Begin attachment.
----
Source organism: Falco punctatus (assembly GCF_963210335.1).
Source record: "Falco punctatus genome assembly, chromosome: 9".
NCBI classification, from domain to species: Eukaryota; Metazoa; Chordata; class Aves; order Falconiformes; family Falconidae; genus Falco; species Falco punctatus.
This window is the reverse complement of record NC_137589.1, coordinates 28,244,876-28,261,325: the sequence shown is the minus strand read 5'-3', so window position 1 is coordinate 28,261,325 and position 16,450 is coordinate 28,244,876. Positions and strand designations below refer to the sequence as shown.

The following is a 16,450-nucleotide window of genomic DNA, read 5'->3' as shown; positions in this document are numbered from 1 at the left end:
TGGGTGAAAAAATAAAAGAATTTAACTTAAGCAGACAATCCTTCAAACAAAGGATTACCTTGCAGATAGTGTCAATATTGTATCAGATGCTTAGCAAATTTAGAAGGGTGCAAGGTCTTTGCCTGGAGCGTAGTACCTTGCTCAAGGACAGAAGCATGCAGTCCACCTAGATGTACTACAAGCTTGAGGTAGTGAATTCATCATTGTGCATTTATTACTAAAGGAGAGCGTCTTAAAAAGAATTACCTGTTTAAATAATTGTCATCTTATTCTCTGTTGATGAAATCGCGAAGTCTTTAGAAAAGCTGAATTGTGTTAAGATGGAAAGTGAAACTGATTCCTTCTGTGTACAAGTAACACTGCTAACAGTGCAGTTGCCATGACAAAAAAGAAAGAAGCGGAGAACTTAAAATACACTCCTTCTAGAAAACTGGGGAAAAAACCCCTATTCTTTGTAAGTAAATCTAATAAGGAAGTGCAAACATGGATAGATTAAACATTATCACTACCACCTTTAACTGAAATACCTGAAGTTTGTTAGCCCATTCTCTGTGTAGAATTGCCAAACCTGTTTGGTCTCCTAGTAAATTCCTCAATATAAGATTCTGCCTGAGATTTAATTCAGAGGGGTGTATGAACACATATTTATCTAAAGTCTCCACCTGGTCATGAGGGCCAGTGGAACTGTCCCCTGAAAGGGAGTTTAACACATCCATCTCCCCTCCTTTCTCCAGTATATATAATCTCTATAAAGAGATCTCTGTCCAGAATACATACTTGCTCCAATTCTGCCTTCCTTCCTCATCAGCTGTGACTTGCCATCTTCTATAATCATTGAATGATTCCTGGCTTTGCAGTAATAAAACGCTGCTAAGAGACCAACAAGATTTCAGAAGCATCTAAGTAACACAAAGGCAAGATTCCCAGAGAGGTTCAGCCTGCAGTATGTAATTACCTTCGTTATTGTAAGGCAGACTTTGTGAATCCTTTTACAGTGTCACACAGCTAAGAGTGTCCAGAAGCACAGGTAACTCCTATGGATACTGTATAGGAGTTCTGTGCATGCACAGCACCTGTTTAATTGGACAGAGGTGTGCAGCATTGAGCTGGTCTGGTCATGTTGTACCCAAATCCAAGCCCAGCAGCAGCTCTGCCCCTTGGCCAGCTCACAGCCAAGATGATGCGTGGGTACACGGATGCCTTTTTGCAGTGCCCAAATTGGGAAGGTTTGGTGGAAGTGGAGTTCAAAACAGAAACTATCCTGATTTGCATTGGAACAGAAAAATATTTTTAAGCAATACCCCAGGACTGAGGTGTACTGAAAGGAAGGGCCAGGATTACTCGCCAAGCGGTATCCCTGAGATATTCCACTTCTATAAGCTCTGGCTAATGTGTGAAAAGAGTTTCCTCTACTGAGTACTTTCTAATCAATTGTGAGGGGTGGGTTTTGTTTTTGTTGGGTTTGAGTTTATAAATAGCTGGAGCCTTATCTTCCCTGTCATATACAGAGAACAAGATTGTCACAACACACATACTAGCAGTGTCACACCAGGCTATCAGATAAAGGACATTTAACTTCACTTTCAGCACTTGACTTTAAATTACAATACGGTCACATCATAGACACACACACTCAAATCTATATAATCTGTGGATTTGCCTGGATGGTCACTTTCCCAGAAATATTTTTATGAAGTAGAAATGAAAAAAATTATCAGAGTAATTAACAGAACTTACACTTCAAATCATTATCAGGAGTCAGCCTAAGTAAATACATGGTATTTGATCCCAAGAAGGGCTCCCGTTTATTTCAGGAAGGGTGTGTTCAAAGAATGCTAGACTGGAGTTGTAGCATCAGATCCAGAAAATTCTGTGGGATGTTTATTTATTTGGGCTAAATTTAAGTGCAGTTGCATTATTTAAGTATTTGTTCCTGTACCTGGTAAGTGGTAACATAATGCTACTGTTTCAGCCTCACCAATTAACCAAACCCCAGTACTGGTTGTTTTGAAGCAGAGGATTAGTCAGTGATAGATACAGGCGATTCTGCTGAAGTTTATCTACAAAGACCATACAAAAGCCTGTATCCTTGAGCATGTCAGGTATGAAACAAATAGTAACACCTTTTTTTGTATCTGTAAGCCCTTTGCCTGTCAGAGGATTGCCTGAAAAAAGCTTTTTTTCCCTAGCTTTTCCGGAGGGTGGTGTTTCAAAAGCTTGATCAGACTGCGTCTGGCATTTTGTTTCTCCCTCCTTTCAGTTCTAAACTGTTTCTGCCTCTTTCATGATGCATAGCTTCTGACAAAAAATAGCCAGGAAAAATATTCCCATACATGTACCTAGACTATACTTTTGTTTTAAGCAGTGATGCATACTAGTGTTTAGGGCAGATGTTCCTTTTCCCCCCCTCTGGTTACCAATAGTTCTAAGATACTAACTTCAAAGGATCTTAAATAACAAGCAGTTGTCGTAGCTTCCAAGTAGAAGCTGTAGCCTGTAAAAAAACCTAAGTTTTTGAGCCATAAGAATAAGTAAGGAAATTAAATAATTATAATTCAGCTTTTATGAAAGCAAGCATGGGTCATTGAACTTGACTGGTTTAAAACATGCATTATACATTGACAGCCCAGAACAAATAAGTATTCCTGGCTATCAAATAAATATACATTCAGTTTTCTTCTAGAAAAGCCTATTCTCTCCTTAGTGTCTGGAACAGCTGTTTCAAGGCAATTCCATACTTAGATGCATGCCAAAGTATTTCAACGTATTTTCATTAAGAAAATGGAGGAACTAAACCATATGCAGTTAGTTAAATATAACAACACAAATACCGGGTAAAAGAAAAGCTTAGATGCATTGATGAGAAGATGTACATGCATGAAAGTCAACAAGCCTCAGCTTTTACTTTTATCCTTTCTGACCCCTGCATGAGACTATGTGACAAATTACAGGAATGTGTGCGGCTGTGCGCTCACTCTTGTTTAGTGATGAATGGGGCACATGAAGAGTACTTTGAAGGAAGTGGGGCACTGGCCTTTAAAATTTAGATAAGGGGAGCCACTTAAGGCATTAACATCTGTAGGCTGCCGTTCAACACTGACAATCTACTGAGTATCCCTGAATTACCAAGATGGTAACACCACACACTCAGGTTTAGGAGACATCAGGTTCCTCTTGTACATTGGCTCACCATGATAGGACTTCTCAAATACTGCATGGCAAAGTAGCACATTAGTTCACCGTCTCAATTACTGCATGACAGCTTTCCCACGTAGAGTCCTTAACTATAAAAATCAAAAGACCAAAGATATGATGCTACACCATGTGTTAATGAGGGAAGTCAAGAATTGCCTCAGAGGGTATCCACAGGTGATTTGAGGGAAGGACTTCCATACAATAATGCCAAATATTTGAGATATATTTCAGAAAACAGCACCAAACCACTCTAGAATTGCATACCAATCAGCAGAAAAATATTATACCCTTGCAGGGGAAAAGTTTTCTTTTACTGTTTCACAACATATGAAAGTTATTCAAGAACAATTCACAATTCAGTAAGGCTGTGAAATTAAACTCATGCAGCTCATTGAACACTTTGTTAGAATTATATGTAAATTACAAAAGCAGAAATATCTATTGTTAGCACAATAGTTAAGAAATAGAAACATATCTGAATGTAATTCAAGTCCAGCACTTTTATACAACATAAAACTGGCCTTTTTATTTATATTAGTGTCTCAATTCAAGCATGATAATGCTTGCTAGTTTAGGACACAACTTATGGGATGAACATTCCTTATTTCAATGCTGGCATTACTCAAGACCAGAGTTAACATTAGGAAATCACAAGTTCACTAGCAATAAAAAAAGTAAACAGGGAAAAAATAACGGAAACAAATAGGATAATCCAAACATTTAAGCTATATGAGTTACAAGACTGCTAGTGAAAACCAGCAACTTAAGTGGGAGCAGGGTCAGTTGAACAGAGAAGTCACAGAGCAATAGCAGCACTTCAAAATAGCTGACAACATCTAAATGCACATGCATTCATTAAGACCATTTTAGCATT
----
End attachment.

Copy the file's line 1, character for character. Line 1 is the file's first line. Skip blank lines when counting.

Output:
Source organism: Falco punctatus (assembly GCF_963210335.1).